A study published today in the JAMA Internal Medicine, has highlighted the increased risk of developing dementia in patients who take anticholinergic medication at high dose over a long period of time.
The article builds on current understanding of the link by analysing a large number of patients (3434) aged 64 and over for an average 7 year period.
In each case the patients had been taking anticholinergic medication for more than 3 years and found that the relative risk of developing dementia was increased by 54% and that the risk of developing Alzheimer’s was raised by 63%.
Anticholinergic medication has several different uses, including treatment for insomnia, depression and hay fever. However, whilst there are many alternatives, non-anticholinergic treatments for those conditions, patients who are taking anticholinergics for urinary incontinence have fewer options.
This is a significant finding for clients involved in cases where they have sustained bladder injuries and need to take long term medication to manage their symptoms. For example, a high number of patients in the George Rowland litigation case being conducted by Slater and Gordon Lawyers in Liverpool, have been left with overactive bladders due to negligent treatment. For them, the only effective treatment may be anticholinergic medication.
Without such medication their condition can only be managed with incontinence pads. The effect of this study will therefore raise questions in relation to the best long term management of their condition.
The advice from Professor Shelly Gray, the lead author of the study, was:
“If providers need to prescribe a medication with anticholinergic effects because it is the best therapy for their patient they should use the lowest effective dose, monitor the therapy regularly to ensure it's working, and stop the therapy if it's ineffective."
The Alzheimer’s society does however promote a more cautious approach to the conclusions reached in the study:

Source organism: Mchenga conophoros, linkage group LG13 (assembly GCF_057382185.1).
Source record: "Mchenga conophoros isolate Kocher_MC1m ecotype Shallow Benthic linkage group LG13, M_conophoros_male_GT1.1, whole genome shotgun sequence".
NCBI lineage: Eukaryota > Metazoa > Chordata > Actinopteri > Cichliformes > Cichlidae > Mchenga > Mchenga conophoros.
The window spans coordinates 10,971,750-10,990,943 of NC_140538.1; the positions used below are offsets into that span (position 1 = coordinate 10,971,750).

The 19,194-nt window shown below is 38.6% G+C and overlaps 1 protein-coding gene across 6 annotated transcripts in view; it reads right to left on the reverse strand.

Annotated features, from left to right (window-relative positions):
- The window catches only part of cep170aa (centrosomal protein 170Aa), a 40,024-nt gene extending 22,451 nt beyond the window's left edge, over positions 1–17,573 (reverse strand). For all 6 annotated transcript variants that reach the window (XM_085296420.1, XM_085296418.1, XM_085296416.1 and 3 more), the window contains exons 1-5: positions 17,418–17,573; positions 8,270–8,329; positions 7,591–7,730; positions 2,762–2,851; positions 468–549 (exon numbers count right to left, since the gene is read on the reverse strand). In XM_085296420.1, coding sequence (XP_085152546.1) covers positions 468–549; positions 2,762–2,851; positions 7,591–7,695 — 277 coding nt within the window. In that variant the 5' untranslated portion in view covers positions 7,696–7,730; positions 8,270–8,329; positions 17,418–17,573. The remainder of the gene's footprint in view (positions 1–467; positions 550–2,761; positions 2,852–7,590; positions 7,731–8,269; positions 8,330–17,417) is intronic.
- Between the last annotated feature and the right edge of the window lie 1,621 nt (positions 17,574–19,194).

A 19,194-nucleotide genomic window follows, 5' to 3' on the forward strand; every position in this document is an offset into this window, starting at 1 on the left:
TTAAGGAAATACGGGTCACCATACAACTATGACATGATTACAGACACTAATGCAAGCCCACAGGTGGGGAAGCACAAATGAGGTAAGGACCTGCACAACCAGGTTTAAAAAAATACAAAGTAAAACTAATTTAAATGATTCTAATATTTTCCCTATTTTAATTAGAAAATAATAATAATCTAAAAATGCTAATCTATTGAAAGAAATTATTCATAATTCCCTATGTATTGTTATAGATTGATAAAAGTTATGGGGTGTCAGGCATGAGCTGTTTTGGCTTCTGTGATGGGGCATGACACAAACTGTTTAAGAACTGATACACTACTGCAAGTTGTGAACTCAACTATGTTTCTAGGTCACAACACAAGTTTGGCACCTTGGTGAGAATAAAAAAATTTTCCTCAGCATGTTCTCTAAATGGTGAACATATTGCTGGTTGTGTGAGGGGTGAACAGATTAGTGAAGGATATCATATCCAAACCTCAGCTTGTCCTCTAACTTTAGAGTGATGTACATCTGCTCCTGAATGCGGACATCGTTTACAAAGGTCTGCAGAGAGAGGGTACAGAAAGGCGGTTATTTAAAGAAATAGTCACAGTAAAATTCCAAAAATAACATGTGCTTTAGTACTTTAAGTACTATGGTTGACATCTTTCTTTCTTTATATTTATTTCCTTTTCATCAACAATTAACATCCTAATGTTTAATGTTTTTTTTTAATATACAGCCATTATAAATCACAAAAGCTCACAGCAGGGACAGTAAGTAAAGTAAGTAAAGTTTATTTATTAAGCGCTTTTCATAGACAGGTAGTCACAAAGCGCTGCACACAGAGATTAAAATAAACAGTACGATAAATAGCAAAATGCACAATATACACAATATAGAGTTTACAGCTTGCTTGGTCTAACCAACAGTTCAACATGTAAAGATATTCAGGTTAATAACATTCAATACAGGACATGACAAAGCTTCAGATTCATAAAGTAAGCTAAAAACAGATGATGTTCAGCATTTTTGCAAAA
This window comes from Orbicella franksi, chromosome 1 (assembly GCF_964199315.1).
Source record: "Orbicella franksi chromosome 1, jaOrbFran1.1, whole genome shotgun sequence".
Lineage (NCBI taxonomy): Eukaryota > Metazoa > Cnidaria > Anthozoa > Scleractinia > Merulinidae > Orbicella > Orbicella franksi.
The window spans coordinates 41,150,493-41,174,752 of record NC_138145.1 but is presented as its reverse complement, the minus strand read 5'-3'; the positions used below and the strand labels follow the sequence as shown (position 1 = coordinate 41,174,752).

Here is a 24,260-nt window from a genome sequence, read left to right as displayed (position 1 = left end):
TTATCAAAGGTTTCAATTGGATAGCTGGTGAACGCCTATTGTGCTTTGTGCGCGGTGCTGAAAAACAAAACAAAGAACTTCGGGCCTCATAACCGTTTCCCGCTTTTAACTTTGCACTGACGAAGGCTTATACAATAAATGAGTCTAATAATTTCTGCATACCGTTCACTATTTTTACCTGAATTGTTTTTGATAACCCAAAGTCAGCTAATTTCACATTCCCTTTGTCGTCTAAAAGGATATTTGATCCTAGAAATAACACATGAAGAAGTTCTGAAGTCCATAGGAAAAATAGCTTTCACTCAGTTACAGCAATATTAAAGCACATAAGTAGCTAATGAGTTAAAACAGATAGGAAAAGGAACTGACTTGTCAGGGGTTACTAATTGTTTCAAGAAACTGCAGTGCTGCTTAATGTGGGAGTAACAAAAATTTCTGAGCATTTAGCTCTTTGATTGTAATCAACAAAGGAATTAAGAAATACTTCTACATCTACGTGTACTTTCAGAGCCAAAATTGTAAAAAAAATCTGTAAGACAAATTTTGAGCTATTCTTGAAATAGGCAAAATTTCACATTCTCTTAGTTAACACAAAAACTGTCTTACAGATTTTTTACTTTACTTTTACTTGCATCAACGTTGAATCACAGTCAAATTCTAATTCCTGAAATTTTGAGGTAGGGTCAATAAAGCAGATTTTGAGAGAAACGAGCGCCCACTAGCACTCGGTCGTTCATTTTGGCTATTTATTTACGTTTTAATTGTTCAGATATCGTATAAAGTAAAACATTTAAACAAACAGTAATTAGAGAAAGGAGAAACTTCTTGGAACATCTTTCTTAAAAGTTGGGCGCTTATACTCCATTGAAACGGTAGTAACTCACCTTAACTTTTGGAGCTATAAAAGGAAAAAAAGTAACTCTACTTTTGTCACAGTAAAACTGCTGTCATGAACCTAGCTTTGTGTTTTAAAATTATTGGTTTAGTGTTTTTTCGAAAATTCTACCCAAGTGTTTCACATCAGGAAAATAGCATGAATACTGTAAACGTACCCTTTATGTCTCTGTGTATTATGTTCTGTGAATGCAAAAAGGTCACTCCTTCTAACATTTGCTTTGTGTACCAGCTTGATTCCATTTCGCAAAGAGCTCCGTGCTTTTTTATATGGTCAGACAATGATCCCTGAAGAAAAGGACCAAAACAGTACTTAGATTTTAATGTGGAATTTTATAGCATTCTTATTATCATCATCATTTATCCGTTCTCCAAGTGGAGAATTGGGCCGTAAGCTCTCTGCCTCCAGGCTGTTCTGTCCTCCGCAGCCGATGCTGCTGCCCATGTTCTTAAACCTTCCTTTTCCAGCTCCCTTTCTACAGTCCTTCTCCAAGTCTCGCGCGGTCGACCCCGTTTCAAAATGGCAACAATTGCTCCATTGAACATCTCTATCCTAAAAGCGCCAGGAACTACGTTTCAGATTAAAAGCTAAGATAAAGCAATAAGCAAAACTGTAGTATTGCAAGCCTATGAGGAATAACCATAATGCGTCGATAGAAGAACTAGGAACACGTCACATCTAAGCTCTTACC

“There have been concerns that regular use by older people of certain medications with anticholinergic effects, such as sleep aids and hayfever treatments, can increase the risk of dementia in certain circumstances, which this study supports. However, it is still unclear whether this is the case and if so, whether the effects seen are a result of long-term use or several episodes of short-term use. More robust research is needed to understand what the potential dangers are, and if some drugs are more likely to have this effect than others.
'We would encourage doctors and pharmacists to be aware of this potential link and would advise anyone concerned about this to speak to their GP before stopping any medication. Alzheimer's Society is funding more research in this area to better understand any connections between these and other drugs on the development of dementia.” (Dr Doug Brown, Director of Research and Development at Alzheimer's Society).
The current advice from the National Institute for Clinical Excellence in relation to managing urinary incontinence in patients with neurological disease (Clinical Guidance CG148), acknowledges that there may be complications with anticholinergics but recommends that prescribers take at least consider that there is a potential for anticholinergics to cause some central nervous system-related side effects (such as confusion).
Slater and Gordon Solicitor Christian Beadell, who represents a number of clients suffering with urinary incontinence, commented that “This study, whilst not raising anything new, does add significant weight to the discussion that has taken place in the medical profession up until now.
“There have been concerns raised about the association between anticholinergic medication and dementia for a number of years. The study group is far larger than previous studies and the finding that the risk of developing dementia is increased by over 50% will be a worry for many of our clients and pose a dilemma for them.
Many of our clients are over 65 and will be looking for reassurance that continuing to take the medication to treat their urinary incontinence is in their best interests. As with all new research, it is difficult to draw firm conclusions and we would recommend that they speak with their GP or the medical professional responsible for prescribing the medication to determine the best way forward.”
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